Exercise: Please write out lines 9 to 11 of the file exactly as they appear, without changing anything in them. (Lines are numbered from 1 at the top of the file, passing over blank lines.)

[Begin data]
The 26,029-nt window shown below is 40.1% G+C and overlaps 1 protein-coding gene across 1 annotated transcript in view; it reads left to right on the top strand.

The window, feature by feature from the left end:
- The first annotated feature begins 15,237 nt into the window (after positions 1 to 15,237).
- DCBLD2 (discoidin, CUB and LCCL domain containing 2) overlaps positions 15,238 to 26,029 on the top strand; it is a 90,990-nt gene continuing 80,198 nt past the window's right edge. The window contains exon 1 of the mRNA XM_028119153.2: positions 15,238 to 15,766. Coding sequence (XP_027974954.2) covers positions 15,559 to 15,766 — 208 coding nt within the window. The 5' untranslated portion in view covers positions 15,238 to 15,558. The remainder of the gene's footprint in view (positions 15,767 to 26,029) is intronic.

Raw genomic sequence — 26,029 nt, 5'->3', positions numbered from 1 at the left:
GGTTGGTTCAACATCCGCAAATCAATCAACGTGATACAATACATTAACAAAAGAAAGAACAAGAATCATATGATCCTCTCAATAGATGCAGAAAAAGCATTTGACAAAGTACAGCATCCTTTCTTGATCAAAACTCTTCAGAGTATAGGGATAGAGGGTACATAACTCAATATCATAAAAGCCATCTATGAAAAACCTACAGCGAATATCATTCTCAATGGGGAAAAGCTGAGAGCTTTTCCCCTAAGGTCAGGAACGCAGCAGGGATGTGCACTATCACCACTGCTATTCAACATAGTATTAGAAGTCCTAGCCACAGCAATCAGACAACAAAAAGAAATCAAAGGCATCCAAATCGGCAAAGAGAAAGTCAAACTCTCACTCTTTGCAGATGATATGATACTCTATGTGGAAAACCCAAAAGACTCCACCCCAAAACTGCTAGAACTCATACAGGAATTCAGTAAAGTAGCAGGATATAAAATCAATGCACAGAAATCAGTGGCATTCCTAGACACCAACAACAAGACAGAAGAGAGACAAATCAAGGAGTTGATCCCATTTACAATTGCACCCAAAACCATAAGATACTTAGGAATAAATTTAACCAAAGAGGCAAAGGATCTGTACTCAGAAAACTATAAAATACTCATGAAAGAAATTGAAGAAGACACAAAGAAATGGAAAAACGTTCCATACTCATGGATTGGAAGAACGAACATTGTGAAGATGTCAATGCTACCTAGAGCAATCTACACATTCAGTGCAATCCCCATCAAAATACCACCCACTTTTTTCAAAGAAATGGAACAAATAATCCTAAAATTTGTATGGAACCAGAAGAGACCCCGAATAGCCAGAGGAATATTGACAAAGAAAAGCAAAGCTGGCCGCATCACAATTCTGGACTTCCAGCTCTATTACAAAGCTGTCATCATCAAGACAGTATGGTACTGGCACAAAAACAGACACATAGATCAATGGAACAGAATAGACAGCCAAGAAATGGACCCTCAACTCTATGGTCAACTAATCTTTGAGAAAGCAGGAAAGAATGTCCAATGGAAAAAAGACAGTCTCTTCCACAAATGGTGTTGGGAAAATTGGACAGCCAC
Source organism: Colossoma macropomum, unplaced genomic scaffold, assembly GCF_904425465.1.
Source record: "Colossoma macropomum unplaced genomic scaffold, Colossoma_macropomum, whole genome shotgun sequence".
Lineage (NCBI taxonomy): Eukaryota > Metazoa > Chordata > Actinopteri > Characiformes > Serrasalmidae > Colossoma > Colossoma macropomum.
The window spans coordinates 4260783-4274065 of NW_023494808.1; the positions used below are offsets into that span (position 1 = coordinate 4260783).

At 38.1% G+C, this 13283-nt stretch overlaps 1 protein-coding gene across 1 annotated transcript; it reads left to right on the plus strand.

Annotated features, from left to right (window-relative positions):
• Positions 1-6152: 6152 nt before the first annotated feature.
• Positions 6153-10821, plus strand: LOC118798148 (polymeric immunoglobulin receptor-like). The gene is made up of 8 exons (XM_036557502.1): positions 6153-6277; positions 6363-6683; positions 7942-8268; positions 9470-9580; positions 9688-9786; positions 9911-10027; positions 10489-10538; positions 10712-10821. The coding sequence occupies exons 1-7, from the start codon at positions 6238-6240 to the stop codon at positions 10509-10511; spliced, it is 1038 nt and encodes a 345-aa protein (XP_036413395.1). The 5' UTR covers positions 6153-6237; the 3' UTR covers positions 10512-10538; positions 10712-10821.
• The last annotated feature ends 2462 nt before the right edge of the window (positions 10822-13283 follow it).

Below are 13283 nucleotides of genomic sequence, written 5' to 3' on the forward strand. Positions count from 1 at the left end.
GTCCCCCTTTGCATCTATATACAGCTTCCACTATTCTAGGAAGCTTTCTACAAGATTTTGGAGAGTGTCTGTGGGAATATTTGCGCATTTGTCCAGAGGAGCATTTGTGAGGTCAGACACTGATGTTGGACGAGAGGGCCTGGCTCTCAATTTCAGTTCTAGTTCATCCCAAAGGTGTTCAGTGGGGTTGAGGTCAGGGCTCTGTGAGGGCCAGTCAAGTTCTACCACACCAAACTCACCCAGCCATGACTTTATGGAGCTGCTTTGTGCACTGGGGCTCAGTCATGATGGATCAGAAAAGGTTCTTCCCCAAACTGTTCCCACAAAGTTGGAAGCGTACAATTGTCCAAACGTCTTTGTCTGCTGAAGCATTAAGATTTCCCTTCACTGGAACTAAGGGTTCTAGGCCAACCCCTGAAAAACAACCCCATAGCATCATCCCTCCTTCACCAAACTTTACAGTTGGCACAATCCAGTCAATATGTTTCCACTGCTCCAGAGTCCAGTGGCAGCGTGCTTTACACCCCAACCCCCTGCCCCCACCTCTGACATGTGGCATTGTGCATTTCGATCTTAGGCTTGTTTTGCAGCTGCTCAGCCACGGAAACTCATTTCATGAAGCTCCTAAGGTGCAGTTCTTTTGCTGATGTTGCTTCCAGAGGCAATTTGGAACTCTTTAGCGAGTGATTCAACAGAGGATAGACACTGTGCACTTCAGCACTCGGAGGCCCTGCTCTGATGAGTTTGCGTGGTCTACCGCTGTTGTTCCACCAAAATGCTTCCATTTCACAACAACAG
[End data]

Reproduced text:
Lineage (NCBI taxonomy): Eukaryota > Metazoa > Chordata > Actinopteri > Characiformes > Serrasalmidae > Colossoma > Colossoma macropomum.
The window spans coordinates 4260783-4274065 of NW_023494808.1; the positions used below are offsets into that span (position 1 = coordinate 4260783).

At 38.1% G+C, this 13283-nt stretch overlaps 1 protein-coding gene across 1 annotated transcript; it reads left to right on the plus strand.